“…with the advent of artificial intelligence and further equipment capabilities, in the future we expect that interactions with security staff at the airport will be fewer but more qualitative…”

With advanced cabin baggage screening equipment and the ability to track a tray throughout the lane, airports have seen benefits in networking and reconfiguring secondary search stations to allow for the improved resolution of alarms generated during the X-ray screening process. These networked secondary search stations include a monitor that is networked to the X-ray giving the search officer access to the X-ray image, together with an indication of suspected threat items to help resolve the alarm. Notably, however, airports using CIP will most likely require a networked secondary search station given that the X-ray operator is no longer physically present to communicate with the secondary search officer concerning the nature of the alarm.

In the longer term it is envisaged that CIP will become common, and future initiatives may include a move away from the checkpoint or on-airport location to where labour or infrastructure costs can be optimised. With the potential for wireless networking, hardwired connections between the checkpoint and remote locations may no longer be necessary if appropriate operational resilience, information security, integrity, and assurance can be provided.

Future of Airport Screening

Automated solutions will continue to counter the challenges of legacy equipment and infrastructure. However, work has begun on identifying tomorrow’s opportunities that will help shape the future of airport security screening in the next 15 to 20 years, potentially changing the design of the checkpoint.

Recent trends have seen more of the traditional passenger pre-flight functions occurring at home, such as mobile boarding passes, seat selection and advance purchase of baggage fees. Some jurisdictions are permitting mobile declaration on arrival and in advance of entering border control. With this trend in mind, the future of passenger screening has started to focus on off-airport and at-home applications that would potentially rely on more advanced passenger information and a risk-based focus. Early steps have been realised in the various global ‘trusted traveller’ programmes whereby pre-approved and low-risk passengers are provided with modified screening, enabling a more efficient journey through the security process, or conversely, enhanced screening of high-risk passengers.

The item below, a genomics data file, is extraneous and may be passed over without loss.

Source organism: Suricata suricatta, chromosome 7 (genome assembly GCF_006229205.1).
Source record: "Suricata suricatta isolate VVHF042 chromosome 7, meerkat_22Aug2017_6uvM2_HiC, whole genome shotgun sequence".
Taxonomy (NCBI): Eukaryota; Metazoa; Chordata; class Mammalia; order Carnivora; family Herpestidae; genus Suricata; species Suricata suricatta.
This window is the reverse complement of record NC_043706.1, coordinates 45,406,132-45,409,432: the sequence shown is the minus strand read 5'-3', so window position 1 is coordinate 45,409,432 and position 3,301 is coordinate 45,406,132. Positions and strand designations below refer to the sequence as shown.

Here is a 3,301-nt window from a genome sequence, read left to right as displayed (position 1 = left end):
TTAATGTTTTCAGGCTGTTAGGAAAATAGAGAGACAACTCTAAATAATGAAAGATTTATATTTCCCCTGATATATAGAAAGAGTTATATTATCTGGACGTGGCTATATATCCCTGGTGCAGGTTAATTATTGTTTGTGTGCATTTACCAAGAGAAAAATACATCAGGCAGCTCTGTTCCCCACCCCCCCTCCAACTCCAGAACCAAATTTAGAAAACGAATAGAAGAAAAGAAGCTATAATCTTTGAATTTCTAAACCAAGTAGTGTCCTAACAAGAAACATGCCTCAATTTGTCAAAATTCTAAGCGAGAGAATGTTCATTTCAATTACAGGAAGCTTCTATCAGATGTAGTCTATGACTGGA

Signage and checkpoint at London Heathrow (Credit: Heathrow Airport)
Signage and checkpoint at London Heathrow (Credit: Heathrow Airport)

Along the same lines, further thought is being given to stand-off screening as passengers move at walking pace through the airport in advance of the traditional checkpoint (such as on the curb, in the car parks or at the terminal entrances). Focus here would be on advancing technology and capabilities while containing threats outside of sterile areas. Future applications could see security processes and infrastructure dispersed ahead of checkpoints and at various points at the airport, building a picture of the passenger’s risk.

Focus on the future of checkpoint automation and its implications for human factors are being considered. With the advent of artificial intelligence and further equipment capabilities, in the future we expect that interactions with security staff at the airport will be fewer but more qualitative, with security officers deployed to perform more analytical and customer-facing tasks (i.e., assisting passengers, analysing behaviour) while equipment performs primary screening decisions.

Whether security officers move from behind the counters and X-ray equipment to interact more with passengers, or the evolution of stand-off detection equipment allows for walking pace screening, future innovative ideas will likely necessitate a change in the checkpoint – both in design and function, and resulting in a higher security regime and a better experience for the passenger.


Jeffrey Barrow is Manager, Smart Security at ACI World. To obtain more information including access to Smart Security’s guidance material, information papers, and future Smart Security guidance online training, please contact smartsecurity@aci.aero or smartsecurity@iata.org.